Florida mom and dad charged in hot-car death of toddler daughter left alone for 14 hours

Sheriff's officials say they found methamphetamine in the home, tested the parents' blood and arrested them on multiple charges

Two Florida parents have been arrested on several charges stemming from the hot-car death of their 2-year-old daughter.

Christopher McLean, 32, and Kathreen Adams, 23, were arrested on charges of child neglect and possession of methamphetamine and drug paraphernalia following the death of their toddler on Tuesday, according to the Holmes County Sheriff’s Office.

The girl was left in a car outside the couple’s home in the unincorporated Florida Panhandle community of Prosperity for about 14 hours while McLean and Adams were inside the entire time, the sheriff’s office said.

Additional charges expected

Deputies responded to a 911 call about the girl in the car on Tuesday. They arrived within minutes and began trying to resuscitate her but it was too late, and she was pronounced dead soon after.

Initially, Adams told investigators that she had found her daughter unresponsive in the house but they became suspicious immediately, Holmes County Sheriff John Tate said during a news conference.

There have been four hot car deaths so far in 2023 and it's not even summer.

Deputies noticed that the girl felt very hot to the touch. Paramedics found that her temperature was 107 degrees, he said.

“We knew something wasn’t adding up,” while talking to the girl’s mother, Tate said. “It didn’t pass the smell test. Common sense tells you that most of the time if you’re in a home you’re not going to get that hot.”

When pressed with further evidence, Tate said Adams admitted that she had picked up both her children from a family member's home and got back around midnight.

"When she got home, along with the baby's dad, the baby was asleep in the car seat, and they decided to leave the child in the car and ultimately did not wake up or did not realize the child was in the car until around 3 p.m.," he said.

Deputies searched the couple's and found methamphetamine and drug paraphernalia, and took blood samples of McLean and Adams, Tate said. The result of those tests are pending.

The sheriff’s office said “additional charges are forthcoming pending the results of the autopsy.”

The girl’s 4-year-old sibling was turned over to the Department of Children and Families.

Hot car deaths in 2023

Renly Andreasen is shown playing in the driver's seat of a car in 2020.

Tuesday's tragedy marked the fourth hot-car death in the U.S. so far this year and the second one in Florida, according to Kids and Car Safety, a group trying to educate the public about the problem.

Florida is No. 2 in the country for hot-car deaths involving children, according to the group.

Temperatures in the region where the girl died reached the high 80s on Tuesday, and her temperature at the time she was found was 107 degrees.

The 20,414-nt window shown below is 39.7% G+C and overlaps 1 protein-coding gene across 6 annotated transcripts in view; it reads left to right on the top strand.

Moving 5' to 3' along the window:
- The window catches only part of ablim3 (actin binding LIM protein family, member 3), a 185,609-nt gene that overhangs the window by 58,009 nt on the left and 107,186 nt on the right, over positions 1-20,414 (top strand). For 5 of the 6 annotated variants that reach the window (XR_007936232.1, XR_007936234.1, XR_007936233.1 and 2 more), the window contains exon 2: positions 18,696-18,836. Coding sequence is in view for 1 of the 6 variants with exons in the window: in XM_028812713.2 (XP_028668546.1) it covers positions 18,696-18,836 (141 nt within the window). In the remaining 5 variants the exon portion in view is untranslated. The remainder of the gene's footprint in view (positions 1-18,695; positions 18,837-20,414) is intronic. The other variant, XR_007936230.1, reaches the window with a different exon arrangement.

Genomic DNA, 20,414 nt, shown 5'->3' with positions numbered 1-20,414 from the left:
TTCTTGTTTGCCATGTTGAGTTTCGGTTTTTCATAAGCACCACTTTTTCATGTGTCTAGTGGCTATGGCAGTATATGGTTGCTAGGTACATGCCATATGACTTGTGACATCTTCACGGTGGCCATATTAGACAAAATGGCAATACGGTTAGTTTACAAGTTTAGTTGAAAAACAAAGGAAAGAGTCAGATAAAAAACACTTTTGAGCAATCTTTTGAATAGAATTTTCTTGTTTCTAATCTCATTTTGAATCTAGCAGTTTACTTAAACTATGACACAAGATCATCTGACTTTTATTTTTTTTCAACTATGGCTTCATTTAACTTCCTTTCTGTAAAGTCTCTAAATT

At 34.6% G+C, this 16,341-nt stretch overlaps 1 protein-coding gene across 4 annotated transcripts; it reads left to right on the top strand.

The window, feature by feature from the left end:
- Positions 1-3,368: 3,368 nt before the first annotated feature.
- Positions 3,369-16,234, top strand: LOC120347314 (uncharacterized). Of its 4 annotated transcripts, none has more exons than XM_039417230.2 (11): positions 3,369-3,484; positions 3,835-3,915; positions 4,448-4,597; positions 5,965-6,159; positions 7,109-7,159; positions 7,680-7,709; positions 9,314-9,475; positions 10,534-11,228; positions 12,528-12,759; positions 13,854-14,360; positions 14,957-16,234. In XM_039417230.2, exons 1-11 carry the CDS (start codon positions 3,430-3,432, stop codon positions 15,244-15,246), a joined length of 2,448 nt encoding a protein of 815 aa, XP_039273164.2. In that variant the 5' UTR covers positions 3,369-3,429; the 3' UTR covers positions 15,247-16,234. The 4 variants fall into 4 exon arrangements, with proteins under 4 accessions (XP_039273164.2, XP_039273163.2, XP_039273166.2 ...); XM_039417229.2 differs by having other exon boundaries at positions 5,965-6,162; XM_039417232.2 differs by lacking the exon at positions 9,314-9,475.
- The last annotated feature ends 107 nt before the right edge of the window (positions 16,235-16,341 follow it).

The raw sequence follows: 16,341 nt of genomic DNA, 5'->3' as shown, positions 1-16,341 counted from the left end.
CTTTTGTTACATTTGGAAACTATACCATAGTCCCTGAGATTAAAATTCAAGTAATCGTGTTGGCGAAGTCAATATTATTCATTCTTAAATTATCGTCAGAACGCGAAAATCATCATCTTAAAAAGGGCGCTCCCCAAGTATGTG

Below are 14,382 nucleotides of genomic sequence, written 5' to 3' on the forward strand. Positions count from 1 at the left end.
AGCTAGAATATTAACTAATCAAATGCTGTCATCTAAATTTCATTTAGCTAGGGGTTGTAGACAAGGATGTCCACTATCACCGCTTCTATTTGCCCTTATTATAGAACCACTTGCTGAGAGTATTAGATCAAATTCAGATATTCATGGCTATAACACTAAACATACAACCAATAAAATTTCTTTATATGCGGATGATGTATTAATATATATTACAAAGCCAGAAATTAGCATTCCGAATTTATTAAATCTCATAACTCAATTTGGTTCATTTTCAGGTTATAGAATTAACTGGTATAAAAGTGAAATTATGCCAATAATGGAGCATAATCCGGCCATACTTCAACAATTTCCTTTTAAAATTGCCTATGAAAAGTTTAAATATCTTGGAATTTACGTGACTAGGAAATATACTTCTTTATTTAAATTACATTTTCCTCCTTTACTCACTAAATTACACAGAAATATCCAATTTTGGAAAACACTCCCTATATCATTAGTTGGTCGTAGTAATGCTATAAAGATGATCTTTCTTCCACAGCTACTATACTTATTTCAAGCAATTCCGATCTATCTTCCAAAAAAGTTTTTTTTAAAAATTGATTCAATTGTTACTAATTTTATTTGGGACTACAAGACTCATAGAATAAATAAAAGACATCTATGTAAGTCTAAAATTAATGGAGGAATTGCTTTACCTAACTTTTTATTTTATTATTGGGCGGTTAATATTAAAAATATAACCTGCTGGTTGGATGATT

The three other hot-car deaths this year happened in Port St. Lucie, Florida on March 6, Atmore, Alabama on Feb. 27 and Spring Valley, New York on May 9. All involved children between 1 and 2 years old, and all are believed to have been left in cars unintentionally, according to Kids and Car Safety.

In 2022, 36 children died in hot cars, an uptick from lower numbers during the pandemic but less than record years in 2018 and 2019. During those years, a combined 107 children died in hot cars, Kids and Car Safety says.


How does this happen?

One of the biggest problems contributing to driving hot car deaths is the fact that many parents don't think it could happen to them, said Amber Rollins, a spokeswoman for Kids and Car Safety.

"People think that there's just absolutely no way under any condition that this could happen, that someone could actually unknowingly leave their child in their car," she said. "They think, 'This must be a monster.'"

"It can happen to anybody,'" she added.

Amber Rollins demonstrates how to use a window breaker to help break out a child from a hot car in Kansas City in June.

Many parents or other loved ones who leave kids in hot cars aren't charged because of a lack of criminal intent. Those who are charged often are found not guilty or eventually have their convictions overturned because the vast majority are tragic accidents. 

While more than 70 parents have been charged in hot car deaths in the past five years, it's more difficult to say how many have been convicted. Prosecutors who put out press releases when they charged a parent can just as easily drop them without notifying the public. Many cases simply fade away.

Of the 170 deaths in the past five years, Kids and Cars has only been able to confirm 19 convictions, Rollins said.

"But even if they aren't convicted, it still ruins their lives, reputations, careers, friendships, etcetera," she said. "The ripple effect is hard to quantify."


Renly Andreasen sits in his car seat while his mother drives.

Experts say there are a number of ways parents can avoid making the worse mistake of their lives.

For starters, they say there is never a good reason to leave a child alone in a car for any period of time.

Another method is to do a roll call even though it may feel a little silly, Rollins said.

"Anytime you've got multiple children there's always chaos," she said. "Someone's throwing a fit, something is getting spilled, there's so much going on."

Another tip is for parents to create a visual reminder in the front seat that a young child is in the back.

"Put the diaper bag in the front seat." Even better, parents can keep a stuffed animal in the back seat and every time they put their child in the back, they can bring the stuffed animal to the front. "Do it every time and there's much less chance that this could happen to you," Rollins said.

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